There are a number of themes in Android news so common that we can almost pre-write the posts. One of the near certainties has always been that Verizon is going to take forever to update its phones. Well, that's why this news is so surprising. KitKat is coming to the Moto X on Verizon first, and it's happening today.
If you're using the T-Mobile variant of the slick Sony Xperia Z, check your notification tray - you might have a very welcome waiting for you. According to this T-Mobile support page, the Xperia Z is finally getting an over-the-air update. It's probably not what you were hoping for: the update brings the phone up to Android 4.2. You know, the version that's now over a year old.
If it makes you feel any better, it's been only five months since the Android 4.2 update was sent to the international version of the Xperia Z.
Competition is really heating up in the low cost, off-contract smartphone market these days. Motorola's Moto G, revealed just last week, is the meteor that could potentially change the landscape here in the US when it strikes early next year, offering specs that far exceed anything we've been conditioned to expect for $179. But that's the future. As for now, Americans looking for an affordable but capable off-contract handset can now pick up the HTC Desire (or, more specifically, the HTC Desire 601) from Virgin Mobile for $279.
Update: The US update just hit our unit in the wee hours of the morning, right on time. It's 273.17MB and takes about 10 minutes to install if you've got the mobile dock (less if you don't). You should be able to get the update by hitting up the system OTA menu. Remember, the full images for the Taiwanese and worldwide SKUs were posted a few days ago, so you can go that route if you want.
An XDA member recently unveiled serious vulnerabilities in all three root packages used to gain superuser access on devices. The developers have been contacted, and the two active projects are working to address the issues. If you're running an older version, you might want to get on the update train.
According to cernekee on XDA, the vulnerabilities allow for a malicious app to obtain root access without going through the proper channels.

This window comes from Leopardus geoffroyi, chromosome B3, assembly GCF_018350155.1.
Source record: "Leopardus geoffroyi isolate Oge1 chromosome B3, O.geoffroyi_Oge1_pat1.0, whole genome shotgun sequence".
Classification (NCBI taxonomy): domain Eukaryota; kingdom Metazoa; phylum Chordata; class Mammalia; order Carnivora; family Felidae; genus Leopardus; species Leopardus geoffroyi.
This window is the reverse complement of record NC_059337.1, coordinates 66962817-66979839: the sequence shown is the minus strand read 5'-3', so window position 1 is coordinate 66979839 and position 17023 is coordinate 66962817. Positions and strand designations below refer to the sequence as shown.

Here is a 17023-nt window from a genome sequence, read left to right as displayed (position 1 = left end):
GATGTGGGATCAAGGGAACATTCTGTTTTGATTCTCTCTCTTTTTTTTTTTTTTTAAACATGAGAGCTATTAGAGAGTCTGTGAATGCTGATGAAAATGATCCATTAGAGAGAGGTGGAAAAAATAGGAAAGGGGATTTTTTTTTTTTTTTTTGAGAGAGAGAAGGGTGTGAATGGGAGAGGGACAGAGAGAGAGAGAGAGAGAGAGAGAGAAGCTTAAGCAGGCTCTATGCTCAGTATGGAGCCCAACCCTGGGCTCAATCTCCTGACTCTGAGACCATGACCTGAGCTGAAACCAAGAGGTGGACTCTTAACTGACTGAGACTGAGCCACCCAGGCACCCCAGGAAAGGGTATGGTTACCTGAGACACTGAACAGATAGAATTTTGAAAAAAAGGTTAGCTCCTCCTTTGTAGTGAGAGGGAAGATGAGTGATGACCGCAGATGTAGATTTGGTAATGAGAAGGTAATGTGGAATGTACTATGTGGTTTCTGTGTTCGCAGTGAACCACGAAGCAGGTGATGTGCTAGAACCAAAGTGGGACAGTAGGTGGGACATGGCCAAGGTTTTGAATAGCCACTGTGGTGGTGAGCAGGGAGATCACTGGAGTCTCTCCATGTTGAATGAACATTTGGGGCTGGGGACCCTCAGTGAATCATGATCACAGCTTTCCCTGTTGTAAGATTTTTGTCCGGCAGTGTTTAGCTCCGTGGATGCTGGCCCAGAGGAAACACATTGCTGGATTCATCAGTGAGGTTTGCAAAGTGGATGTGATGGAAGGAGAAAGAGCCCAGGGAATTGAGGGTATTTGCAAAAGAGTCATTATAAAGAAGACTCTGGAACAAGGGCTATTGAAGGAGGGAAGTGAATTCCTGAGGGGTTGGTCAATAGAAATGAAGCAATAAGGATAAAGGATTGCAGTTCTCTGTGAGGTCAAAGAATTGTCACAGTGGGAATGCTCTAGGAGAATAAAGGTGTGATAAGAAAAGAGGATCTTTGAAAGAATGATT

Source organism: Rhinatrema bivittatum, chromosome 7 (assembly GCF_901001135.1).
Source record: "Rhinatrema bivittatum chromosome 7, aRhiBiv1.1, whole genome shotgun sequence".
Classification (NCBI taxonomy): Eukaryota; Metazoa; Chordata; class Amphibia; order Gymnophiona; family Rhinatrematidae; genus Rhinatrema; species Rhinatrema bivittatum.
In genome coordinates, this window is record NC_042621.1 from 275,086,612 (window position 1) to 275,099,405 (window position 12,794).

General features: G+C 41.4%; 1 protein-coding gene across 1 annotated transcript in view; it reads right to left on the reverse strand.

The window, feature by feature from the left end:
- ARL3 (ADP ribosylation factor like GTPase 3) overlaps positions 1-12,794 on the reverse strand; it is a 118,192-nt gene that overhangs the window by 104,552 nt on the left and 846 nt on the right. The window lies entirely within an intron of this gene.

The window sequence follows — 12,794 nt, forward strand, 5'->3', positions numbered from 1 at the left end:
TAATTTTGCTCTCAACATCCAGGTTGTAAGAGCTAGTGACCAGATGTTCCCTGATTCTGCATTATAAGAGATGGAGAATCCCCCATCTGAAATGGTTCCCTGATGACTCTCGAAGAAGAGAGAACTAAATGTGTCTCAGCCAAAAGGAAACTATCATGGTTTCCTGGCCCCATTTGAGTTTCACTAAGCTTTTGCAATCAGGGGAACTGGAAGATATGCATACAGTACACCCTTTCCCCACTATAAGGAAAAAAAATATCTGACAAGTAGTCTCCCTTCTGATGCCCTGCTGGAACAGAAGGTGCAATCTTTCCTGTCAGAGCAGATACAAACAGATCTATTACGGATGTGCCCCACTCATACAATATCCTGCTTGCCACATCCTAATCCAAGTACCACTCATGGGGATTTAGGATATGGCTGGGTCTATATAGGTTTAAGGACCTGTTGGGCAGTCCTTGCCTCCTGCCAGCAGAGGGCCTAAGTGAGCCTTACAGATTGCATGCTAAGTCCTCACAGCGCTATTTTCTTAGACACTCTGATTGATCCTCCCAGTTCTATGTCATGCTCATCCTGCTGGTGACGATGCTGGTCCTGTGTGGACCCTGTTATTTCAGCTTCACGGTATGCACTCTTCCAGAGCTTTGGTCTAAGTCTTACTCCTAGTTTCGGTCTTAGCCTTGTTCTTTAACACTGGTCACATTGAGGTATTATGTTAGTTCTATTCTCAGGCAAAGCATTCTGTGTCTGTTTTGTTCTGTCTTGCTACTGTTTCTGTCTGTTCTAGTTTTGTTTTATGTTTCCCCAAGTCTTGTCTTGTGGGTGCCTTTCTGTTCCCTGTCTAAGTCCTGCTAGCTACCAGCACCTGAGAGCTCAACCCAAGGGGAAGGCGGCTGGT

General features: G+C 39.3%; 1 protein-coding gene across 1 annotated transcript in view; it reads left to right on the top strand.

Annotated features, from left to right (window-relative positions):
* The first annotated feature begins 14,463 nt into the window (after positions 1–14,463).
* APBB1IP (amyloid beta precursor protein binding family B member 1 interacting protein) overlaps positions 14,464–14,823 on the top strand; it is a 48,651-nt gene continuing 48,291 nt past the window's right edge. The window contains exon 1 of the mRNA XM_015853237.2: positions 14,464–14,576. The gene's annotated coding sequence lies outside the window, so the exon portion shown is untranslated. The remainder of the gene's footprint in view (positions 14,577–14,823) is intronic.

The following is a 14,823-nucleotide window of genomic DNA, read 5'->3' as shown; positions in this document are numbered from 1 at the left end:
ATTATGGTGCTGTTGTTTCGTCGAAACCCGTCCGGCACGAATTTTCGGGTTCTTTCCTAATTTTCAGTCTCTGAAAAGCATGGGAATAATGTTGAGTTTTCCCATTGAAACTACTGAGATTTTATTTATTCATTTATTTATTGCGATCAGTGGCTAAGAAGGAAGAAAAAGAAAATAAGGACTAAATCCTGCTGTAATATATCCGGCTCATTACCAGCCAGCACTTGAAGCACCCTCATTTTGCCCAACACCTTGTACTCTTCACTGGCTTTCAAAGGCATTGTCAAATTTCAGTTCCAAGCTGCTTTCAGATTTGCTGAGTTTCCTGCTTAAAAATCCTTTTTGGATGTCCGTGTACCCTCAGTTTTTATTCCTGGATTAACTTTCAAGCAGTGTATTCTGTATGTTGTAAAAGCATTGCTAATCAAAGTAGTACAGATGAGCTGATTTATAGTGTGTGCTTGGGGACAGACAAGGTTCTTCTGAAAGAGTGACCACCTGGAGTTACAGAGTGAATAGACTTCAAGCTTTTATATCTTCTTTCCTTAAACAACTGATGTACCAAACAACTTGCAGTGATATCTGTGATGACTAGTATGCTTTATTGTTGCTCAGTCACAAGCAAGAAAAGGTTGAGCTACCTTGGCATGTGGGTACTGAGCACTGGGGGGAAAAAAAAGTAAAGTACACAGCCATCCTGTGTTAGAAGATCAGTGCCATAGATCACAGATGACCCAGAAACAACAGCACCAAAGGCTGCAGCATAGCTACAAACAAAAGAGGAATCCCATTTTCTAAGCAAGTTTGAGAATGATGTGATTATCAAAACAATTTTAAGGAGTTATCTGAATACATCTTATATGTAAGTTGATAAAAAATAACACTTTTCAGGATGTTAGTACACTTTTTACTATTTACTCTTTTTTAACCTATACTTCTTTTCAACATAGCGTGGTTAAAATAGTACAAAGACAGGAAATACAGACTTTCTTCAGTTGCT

There is another big Pushbullet update hitting Google Play today, and you're going to want to check this one out. The new version of Pushbullet adds a notification mirroring feature that shoots all your Android notifications over to the desktop via the Chrome extension.
Setup is super-fast, especially if you already have the Pushbullet extension on the desktop for all the other cool stuff it can do. The app will ask if you want to enable the mirroring service when it is opened after the update.
Back in mid-September, NVIDIA announced a new platform called Tegra Note that aimed to not only bring $200 Tegra 4 slates to the market, but excellent stylus support using NVIDIA's DirectStylus technology, a "groundbreaking" camera experience, and superb audio as well. That's a tall order in a $200 device, but NVIDIA has proven that when it sets out to achieve a goal, it's generally successful at delivering on the promises made.
Remember when people used to tape point-and-shoot cameras to their Nokia candybar phones and jokingly call it a "camera phone?" If you'd like to see the modern incarnation of that bad joke, you can but it on AT&T starting today. The Galaxy S4 Zoom, a mid-range smartphone with an admittedly decent point-and-shoot camera strapped to the back, is now available for purchase.
You can pick one up for $199.99 on-contract, or $529.99 if you want it free and clear.
You might not be able to activate the Nexus 7 on Verizon, but Big Red is more than happy to offer its own branded alternative to the best 7-inch tablet available. The Ellipsis was announced a couple of days ago to the raucous applause of absolutely no one, and now it's officially on sale. You can pick one up for $149.99 with a two-year contract, or a surprisingly low $249.99 off-contract.
When LG announced the G Pad 8.3, I was really excited. Finally, another entry into the eight-inch tablet market! Couldn't wait to get my hands on it and really dig in. Sadly, throughout my use of the tablet, my excitement slowly dwindled – when I opened the box and saw the device itself, I was more eager than ever to turn it on, but as time went on, the user interface just killed the experience for me.